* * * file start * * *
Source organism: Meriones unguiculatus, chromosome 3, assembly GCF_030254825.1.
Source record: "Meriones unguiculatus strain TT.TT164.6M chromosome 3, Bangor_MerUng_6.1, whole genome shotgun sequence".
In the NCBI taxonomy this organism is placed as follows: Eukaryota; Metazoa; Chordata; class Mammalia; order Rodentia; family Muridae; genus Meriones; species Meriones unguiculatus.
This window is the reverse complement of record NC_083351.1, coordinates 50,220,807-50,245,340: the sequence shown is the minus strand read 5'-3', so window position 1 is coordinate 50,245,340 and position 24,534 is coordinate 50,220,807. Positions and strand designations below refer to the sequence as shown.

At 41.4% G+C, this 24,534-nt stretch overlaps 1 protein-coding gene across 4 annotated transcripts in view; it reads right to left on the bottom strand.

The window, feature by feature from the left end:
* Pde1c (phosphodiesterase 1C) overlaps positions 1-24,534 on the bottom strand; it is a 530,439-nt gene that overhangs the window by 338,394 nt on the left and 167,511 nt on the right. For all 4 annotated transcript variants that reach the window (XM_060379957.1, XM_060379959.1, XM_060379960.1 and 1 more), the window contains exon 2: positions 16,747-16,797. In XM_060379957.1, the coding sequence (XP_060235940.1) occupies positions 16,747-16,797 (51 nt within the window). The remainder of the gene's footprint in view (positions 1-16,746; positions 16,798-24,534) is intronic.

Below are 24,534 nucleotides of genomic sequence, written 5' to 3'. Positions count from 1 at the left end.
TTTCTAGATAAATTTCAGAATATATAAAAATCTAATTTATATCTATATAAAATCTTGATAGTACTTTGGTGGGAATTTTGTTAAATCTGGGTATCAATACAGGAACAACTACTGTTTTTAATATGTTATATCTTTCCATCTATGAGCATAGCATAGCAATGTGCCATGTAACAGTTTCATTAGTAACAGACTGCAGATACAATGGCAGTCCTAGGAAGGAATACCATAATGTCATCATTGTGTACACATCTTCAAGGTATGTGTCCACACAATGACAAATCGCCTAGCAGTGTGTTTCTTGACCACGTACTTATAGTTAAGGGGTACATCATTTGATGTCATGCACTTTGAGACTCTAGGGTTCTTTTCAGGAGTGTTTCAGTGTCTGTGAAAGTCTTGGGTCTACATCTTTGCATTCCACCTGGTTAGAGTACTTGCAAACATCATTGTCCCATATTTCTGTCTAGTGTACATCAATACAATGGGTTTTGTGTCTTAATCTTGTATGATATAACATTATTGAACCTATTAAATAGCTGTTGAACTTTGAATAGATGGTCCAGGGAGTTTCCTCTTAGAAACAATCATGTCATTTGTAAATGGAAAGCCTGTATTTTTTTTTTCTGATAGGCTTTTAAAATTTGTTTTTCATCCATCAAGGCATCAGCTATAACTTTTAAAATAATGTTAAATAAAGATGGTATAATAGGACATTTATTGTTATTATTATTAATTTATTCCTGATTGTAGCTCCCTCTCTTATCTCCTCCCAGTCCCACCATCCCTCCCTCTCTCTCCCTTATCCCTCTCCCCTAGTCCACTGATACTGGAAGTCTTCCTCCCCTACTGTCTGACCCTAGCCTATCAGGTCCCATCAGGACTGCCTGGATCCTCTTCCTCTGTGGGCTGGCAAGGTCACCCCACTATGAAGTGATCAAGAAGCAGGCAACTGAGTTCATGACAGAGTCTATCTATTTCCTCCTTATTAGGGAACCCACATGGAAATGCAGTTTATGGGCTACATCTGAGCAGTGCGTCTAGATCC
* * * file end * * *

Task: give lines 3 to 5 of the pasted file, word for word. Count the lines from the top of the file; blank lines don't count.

In the NCBI taxonomy this organism is placed as follows: Eukaryota; Metazoa; Chordata; class Mammalia; order Rodentia; family Muridae; genus Meriones; species Meriones unguiculatus.
This window is the reverse complement of record NC_083351.1, coordinates 50,220,807-50,245,340: the sequence shown is the minus strand read 5'-3', so window position 1 is coordinate 50,245,340 and position 24,534 is coordinate 50,220,807. Positions and strand designations below refer to the sequence as shown.

At 41.4% G+C, this 24,534-nt stretch overlaps 1 protein-coding gene across 4 annotated transcripts in view; it reads right to left on the bottom strand.